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While jokingly aimed at helping bike shops avoid those extended “test rides” that pull mechanics out of the service bay for too long, the Bonas Labs Disc-O-Matic’s real purpose is to quickly and properly bed in disc brakes before a new bike is sent out to shred.
Founder Jonas Mikolayunas says that, too often, bikes are assembled and then turned over to the rider without having the brakes fully bedded and burnished, if at all. The result are underperforming brakes, especially when the rider doesn’t know how to (or even know that they should) spend a few minutes to bed in new pads and rotors.
“The goal of the bedding & burnishing process,” according to Mikolayunas, “is to create a tribolfilm on the pad and rotor surfaces which, unfortunately, can only be detected with expensive laboratory spectroscopy equipment.”
In laymen’s terms, that means embedding pad material into the rotor’s surface to maximize surface contact area, then heat it until it creates a film to maximize friction during braking, and there’s an art and science to the process. Too much speed or pressure can do a poor job of transferring enough material, or prematurely glaze the pads slightly and diminish braking power. Geek out on the process with their Explainer article.
Mikolayunas: “While the final test for the tribofilm presence still relies on the mechanic’s experience and touch to feel for the “before and after” bedding comparison, we’ve given them a consistent platform upon which to operate. The amp load display lets the user know how hard they’re working the motor and the green “pressure” light defines the boundary between the “Bedding” and “Burnishing ” stages. At lower amps the green light is OFF and the user can lightly transfer pad material to the rotor without heating the system up too much. Once that is complete then the user can apply more pressure in short bursts to increase the heat and change the chemical composition of the mixed materials into a triboflim. Both wheels can be bedded and burnished in three minutes.”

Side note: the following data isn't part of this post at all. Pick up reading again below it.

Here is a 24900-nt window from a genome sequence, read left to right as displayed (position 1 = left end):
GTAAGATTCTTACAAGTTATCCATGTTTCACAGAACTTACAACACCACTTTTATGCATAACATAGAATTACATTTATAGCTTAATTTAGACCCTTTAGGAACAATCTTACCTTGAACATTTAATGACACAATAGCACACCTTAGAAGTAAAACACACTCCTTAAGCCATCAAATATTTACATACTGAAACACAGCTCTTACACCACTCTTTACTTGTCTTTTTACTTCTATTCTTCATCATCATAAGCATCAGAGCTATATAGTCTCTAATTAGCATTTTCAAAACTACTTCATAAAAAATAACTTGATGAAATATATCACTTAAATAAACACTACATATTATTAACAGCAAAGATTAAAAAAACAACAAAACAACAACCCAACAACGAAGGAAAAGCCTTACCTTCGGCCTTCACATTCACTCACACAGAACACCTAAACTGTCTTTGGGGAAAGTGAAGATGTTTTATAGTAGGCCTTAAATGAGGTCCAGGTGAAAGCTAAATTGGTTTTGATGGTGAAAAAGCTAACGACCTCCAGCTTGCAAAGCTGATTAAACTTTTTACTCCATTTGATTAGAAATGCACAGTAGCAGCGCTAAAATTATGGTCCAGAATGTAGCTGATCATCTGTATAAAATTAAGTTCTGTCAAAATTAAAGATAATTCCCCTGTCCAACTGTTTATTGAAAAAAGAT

The Disc-O-Matic can bed and burnish both wheels in about three minutes, much quicker (and, likely, safer) than doing it in the parking lot outside the shop, with more consistent (and not weather dependent) results.
The production version shown here currently retails for $3,495 and is aimed at high-volume shops (they have a labor-versus-this-device cost comparison on their website), but say they are trying to bring the price down.
It’s made to industrial equipment standards, yet is easy to assemble, service, and repair. And it’s built as sustainably as possible thanks to the use of a Baltic Birch frame and a hardwood drum for the tires to roll on. A Brushless motor lasts longer, and a kick-panel switch quickly adjusts speed/on/off while you keep both hands on the bike.